CINCINNATI — Some Avondale homeowners are speaking out against the president of their board for the Harvey Point Homeowners Association. They said their association management has been negligent of their properties and preying on vulnerable people with fines.
“Right now, we’re asking for the current president to step down or to provide some legal paperwork,” Harvey Point resident Sandra Jones Mitchell said. She also said people in the townhomes on Glenwood Avenue are being treated like tenants instead of getting the respect as homeowners they deserve.
Harvey Point residents said they pay condo fees each month so that their properties can be maintained and cared for by the homeowners board. However, they said board president Gary Favors hasn’t been fulfilling his responsibilities in following up on their homes’ maintenance needs. Residents said they’ve long needed things like new roofs, driveways, and cleaning despite paying $200 a month for upkeep.
“I don’t have a problem with the condo fees going up. I just want to know what are they going to do with them,” said Kathleen Gordon. “Are they going to be doing the things that I’ve been paying out of pocket for?”
There is also concern for those who can’t keep up with the increases. Residents complained that monthly condo fees were only $125 months ago—an abrupt, $75 increase from last year. Plus, they complained about an uptick in unfair fines over things like trash and parking.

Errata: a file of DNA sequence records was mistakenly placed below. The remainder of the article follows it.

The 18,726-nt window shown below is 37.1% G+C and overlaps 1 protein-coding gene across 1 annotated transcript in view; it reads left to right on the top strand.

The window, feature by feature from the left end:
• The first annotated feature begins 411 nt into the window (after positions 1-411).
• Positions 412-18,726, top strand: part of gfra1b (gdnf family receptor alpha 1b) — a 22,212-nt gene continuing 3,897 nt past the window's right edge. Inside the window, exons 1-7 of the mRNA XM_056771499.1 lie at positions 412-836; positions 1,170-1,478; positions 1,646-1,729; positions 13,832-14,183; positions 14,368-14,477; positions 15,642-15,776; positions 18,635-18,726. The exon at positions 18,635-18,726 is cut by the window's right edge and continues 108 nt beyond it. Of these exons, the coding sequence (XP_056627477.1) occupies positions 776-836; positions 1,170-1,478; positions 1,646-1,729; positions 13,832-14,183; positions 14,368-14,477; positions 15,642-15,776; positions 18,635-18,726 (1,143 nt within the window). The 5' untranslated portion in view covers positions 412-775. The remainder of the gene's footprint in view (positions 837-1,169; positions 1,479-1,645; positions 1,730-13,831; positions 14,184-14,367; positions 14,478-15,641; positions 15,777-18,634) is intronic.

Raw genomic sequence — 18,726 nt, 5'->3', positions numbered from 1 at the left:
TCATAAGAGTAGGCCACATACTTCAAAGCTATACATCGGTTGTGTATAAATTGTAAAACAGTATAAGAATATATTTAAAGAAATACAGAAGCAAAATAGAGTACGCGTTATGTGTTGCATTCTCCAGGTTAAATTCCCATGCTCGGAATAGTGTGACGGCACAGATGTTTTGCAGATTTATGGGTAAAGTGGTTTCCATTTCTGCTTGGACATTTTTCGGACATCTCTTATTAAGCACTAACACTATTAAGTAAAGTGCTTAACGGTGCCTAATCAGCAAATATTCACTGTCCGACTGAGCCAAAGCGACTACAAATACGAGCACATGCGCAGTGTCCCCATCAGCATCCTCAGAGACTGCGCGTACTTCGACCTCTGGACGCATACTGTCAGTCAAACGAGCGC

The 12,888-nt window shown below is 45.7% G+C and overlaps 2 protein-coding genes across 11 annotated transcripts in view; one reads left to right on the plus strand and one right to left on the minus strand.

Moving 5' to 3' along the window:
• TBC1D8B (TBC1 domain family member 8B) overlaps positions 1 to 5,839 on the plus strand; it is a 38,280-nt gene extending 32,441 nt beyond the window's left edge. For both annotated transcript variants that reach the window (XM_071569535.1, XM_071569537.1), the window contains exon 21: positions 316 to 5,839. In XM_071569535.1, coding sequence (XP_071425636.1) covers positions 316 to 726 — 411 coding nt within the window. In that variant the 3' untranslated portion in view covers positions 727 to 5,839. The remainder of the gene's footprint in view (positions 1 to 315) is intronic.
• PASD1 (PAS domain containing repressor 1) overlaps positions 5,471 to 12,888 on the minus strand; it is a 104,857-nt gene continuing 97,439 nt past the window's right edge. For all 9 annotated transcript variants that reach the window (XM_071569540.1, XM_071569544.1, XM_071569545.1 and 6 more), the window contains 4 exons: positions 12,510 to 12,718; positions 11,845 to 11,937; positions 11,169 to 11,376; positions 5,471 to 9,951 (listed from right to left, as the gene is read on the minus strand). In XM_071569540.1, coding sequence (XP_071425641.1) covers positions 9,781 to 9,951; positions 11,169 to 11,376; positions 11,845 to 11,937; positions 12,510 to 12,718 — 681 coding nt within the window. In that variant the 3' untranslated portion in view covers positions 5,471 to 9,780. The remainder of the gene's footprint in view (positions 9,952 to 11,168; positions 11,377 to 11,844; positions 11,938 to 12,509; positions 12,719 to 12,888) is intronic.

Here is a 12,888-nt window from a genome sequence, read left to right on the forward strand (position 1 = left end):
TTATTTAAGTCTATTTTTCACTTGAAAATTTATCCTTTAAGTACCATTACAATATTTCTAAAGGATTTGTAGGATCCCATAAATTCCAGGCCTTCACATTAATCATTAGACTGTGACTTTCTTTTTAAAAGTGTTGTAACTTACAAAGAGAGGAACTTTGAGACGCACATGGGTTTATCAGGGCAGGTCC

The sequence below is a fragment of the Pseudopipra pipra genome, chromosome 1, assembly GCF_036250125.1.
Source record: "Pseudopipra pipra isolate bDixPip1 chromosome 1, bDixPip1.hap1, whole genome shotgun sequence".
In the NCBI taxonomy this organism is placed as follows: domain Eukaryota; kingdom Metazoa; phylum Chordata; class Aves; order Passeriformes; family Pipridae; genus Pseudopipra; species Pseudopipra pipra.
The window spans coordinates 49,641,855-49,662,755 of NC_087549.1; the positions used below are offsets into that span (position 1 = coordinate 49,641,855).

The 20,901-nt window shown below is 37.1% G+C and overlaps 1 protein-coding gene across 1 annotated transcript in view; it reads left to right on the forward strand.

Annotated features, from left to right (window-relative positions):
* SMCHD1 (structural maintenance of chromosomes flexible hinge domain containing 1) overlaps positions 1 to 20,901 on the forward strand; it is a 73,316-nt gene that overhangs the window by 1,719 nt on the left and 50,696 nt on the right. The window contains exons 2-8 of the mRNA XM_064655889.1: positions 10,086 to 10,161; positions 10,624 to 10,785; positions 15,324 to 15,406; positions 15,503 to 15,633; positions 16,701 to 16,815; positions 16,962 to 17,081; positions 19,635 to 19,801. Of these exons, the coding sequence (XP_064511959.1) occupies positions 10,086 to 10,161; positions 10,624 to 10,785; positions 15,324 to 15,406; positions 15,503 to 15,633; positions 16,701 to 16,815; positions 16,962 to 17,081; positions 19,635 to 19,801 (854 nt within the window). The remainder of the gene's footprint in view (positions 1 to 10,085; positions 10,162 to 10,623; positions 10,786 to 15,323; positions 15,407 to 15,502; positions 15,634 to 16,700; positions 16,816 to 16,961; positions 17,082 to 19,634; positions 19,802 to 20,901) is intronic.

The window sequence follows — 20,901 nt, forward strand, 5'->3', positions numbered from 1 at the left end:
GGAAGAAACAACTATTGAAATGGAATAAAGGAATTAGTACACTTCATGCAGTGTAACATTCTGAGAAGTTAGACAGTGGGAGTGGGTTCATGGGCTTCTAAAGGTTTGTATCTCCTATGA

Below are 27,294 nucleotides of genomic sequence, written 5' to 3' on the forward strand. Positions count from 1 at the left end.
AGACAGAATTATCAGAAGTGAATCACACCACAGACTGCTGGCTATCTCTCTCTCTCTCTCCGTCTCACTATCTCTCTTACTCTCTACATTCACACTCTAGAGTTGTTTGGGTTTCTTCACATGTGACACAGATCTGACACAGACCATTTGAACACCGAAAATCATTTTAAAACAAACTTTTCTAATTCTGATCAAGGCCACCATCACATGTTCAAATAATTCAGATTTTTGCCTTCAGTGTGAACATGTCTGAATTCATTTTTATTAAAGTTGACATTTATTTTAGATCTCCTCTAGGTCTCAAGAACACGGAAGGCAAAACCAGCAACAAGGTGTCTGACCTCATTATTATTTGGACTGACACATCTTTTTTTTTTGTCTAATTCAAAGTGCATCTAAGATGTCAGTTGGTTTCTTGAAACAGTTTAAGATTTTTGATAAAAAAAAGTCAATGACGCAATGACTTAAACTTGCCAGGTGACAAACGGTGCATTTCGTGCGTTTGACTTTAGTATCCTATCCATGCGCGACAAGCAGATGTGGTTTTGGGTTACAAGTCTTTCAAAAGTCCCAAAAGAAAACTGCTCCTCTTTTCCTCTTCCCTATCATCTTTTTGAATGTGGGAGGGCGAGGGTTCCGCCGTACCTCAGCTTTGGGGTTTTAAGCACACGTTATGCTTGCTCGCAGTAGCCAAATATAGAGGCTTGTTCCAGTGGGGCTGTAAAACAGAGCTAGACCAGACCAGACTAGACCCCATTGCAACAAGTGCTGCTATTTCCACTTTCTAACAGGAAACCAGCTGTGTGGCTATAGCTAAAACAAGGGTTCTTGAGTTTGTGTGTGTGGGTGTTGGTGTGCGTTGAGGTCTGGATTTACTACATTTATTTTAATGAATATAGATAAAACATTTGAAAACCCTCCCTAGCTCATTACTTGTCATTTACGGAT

“We’re just regular people. There are a lot of seniors down there that I’m more concerned about that cannot pay that extra $200 a month,” Mitchell said.
“They’re picking and choosing what part of the bylaws to use and that’s just not right.”
Board President Gary Favors issued a statement saying:
“The Board of Directors for the Harvey Point Homeowners Association is maintaining the property consistent with its obligation. In doing so, it is not 'pushing aside' concerns for its owners, and certainly not 'in favor' of other owners. While it appreciates that not all owners will agree with all of the decisions made by the Board, these decisions are made for the betterment of the community and to uphold the restrictions governing the Association.”
Towne Properties, the association management tasked with the homes’ upkeep through taking the board’s direction, also weighed in. Chris Bortz, the company’s corporate counsel, explained that their ability to act in the situation and make home improvements are limited because of their agreement with the homeowners' association. Bortz explained Towne Properties can only follow orders to conduct maintenance or make improvements that are directly from the association, and can’t act independently.
“The homeowners’ complaints are all, I’m sure, valid. But they have to go through the board. So they can’t come to us and say, well we need ‘this’ or ‘this.’ We’re not permitted to do it. That would be a violation of our contract and of state law.”
Residents plan to hold a special meeting to discuss their grievances over their townhomes at the Avondale Business Center on Reading Road on Saturday at 3 p.m.
Monique John covers gentrification for WCPO 9. She is part of our Report For America donor-supported journalism program. Read more about RFA here.
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